Whether you use old-fashioned manila filing folders, a flash drive or cloud storage, tax and personal finance authorities agree on the importance of saving tax documents and records. In addition to using the information for preparing your next income tax return, it may come in handy years from now.
"Your tax data is helpful and often required in many non-tax financial situations," says TaxACT spokesperson Jessi Dolmage. "For instance, insurance companies, lenders and creditors often use tax information to verify income and asset value. Form W-2s can provide proof of income if your Social Security benefits are less than what they should be."
Information to save for your next tax return
Organizing and saving information throughout the year will cut tax return preparation time and can even save you money. Save any information related to:
While you don't need a fancy or high-tech organizing system, you do need to keep the information in a secure place. Consider saving electronic copies to the cloud or on a backup storage device in addition to, or in place of, your paper files.
"One of the key advantages of going digital is that your tax information is better protected from natural disasters," says Dolmage. "Saving electronically also means you can access the information anywhere from a mobile device."
Apps and websites make digitizing documents easy. TaxACT DocVault is a free mobile app and website specifically designed to create and save secure, digital copies of tax documents. At tax time, import DocVault images into TaxACT Deluxe to save with your return.
What to keep after filing your taxes and how long
Knowing what information to save and for how long can be confusing. As a general rule of thumb, keep tax returns and related documents for at least three years from the April 15 filing deadline.
Certain documents should be saved longer. "Information related to your home, property, investments and retirement plans should be kept indefinitely," says Dolmage. "If you dispose of an asset, be sure to keep the information for another three years."
Business owners should keep tax information for at least four years. That includes employment records, gross receipts, invoices, bank statements, proofs of purchase, asset records, databases, emails and even voicemails.
Refer to IRS Publication 552 at www.irs.gov for more information about tax recordkeeping, Publications 583 and 463 provide specific information for businesses. Visit www.taxact.com/apps to download TaxACT DocVault for free.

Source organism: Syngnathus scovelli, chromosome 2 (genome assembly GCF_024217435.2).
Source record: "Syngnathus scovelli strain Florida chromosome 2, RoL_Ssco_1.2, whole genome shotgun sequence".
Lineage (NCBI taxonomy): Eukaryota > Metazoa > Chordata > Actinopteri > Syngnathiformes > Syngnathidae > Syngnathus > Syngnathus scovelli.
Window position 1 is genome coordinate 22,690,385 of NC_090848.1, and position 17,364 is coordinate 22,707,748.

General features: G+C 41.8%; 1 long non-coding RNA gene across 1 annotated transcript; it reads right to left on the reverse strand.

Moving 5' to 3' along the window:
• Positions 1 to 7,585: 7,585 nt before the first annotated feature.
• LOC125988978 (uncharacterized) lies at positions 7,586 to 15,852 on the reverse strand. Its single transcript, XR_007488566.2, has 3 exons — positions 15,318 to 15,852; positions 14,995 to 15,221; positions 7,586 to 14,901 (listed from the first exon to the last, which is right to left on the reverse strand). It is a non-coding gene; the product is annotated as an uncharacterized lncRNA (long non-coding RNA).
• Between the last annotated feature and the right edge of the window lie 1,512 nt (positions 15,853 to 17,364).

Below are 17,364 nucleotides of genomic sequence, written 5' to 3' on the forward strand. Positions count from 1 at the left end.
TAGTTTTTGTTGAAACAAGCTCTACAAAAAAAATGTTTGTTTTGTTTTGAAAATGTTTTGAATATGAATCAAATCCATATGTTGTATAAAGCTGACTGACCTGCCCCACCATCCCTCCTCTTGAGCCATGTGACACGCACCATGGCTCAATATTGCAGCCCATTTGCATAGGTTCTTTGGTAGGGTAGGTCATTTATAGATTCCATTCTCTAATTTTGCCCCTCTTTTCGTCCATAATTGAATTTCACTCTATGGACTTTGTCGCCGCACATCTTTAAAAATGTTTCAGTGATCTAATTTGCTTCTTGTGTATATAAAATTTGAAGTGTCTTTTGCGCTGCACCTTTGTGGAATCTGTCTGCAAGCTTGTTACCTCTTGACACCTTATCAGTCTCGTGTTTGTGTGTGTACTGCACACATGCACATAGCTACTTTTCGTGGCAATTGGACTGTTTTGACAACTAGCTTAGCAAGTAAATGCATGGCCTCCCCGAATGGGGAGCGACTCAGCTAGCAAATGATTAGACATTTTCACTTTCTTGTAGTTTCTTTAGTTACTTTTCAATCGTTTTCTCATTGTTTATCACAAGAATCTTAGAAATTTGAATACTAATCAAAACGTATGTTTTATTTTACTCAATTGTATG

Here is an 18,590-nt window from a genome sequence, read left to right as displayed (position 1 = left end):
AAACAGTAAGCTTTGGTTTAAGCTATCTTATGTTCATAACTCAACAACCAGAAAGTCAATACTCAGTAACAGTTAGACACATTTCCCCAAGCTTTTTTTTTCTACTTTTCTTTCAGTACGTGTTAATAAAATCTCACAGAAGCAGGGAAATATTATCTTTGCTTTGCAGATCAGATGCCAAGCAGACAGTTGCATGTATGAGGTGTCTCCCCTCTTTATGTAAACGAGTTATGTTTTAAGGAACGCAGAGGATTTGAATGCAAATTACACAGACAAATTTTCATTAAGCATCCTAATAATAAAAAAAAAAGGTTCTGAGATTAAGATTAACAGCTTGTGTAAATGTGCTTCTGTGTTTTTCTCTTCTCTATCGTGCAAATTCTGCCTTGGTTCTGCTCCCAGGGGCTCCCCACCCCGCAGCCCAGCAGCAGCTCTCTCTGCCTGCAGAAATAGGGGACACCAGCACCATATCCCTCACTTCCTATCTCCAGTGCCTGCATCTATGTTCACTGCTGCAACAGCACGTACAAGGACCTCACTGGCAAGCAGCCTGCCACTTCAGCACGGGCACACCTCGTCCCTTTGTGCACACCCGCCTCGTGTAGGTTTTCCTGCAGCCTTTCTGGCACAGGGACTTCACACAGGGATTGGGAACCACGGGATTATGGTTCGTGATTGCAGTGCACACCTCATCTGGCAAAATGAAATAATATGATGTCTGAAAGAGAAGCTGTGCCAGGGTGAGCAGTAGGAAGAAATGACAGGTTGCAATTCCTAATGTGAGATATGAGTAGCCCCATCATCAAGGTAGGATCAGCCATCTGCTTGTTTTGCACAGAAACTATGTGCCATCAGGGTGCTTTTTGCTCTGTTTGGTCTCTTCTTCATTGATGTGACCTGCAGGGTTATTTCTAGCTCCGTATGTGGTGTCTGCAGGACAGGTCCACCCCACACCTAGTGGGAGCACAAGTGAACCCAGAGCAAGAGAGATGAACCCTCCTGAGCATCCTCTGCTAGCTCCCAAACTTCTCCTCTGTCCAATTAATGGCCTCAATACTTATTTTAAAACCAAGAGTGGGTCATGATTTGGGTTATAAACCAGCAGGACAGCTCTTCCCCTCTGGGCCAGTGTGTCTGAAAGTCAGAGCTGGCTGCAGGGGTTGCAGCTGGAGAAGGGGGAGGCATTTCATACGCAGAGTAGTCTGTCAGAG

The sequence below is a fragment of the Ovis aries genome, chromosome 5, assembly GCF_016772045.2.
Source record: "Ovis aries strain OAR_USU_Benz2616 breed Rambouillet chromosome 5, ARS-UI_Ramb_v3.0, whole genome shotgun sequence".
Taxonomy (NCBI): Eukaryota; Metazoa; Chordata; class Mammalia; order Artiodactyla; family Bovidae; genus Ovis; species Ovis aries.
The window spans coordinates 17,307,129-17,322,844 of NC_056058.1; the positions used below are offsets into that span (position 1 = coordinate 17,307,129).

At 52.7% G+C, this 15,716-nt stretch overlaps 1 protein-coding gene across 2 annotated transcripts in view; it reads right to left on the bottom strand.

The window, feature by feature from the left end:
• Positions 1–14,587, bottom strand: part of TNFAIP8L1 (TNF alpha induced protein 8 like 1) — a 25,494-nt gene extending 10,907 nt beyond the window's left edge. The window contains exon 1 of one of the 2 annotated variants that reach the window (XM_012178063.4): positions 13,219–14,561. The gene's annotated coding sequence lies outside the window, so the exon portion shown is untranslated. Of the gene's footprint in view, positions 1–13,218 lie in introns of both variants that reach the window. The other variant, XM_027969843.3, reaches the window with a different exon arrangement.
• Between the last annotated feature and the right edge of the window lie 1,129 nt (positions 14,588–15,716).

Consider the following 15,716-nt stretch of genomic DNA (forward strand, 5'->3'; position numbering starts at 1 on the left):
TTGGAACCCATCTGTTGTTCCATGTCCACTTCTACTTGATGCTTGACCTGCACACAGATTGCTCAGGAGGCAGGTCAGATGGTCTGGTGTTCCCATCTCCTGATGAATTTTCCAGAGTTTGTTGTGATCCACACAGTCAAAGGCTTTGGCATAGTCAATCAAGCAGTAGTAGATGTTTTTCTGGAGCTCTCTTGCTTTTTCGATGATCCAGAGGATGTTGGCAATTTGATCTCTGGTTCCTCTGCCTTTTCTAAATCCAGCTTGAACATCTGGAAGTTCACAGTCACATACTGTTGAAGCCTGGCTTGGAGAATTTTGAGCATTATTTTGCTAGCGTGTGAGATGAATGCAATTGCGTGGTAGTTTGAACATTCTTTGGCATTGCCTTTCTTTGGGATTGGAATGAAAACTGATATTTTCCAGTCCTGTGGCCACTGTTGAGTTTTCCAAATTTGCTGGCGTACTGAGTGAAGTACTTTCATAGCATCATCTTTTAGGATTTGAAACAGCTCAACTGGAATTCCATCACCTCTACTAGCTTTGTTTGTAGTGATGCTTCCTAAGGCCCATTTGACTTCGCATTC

January 1 — Everyone
Federal Holiday (New Year's Day) - Details
January 12 — Employees who work for tips
If you received $20 or more in tips during December, report them to your employer - Details
January 12 — Communications and air transportation taxes under the alternative method.
Deposit the tax included in amounts billed or tickets sold during the first 15 days of December 2014.
January 14 — Regular method taxes
Deposit the tax for the last 16 days of December 2014.
January 15 — Individuals
Make a payment of your estimated tax for 2014 if you did not pay your income tax for the year through withholding (or did not pay in enough tax that way). Use Form 1040-ES - Details
January 15 — Farmers & fishermen
Pay your estimated tax for 2014 using Form 1040-ES - Details
January 15 — Social security, Medicare, and withheld income tax
If the monthly deposit rule applies, deposit the tax for payments in December 2014
January 15 — Nonpayroll withholding. January 20 — Everyone January 27 — Communications and air transportation taxes under the alternative method. January 29 — Regular method taxes
If the monthly deposit rule applies, deposit the tax for payments in December 2014.
Federal Holiday (Birthday of Martin Luther King, Jr./Inauguration Day) - Details
Deposit the tax included in amounts billed or tickets sold during the last 16 days of December 2014.
Deposit the tax for the first 15 days of January.
January 20 — Everyone
January 27 — Communications and air transportation taxes under the alternative method.
January 29 — Regular method taxes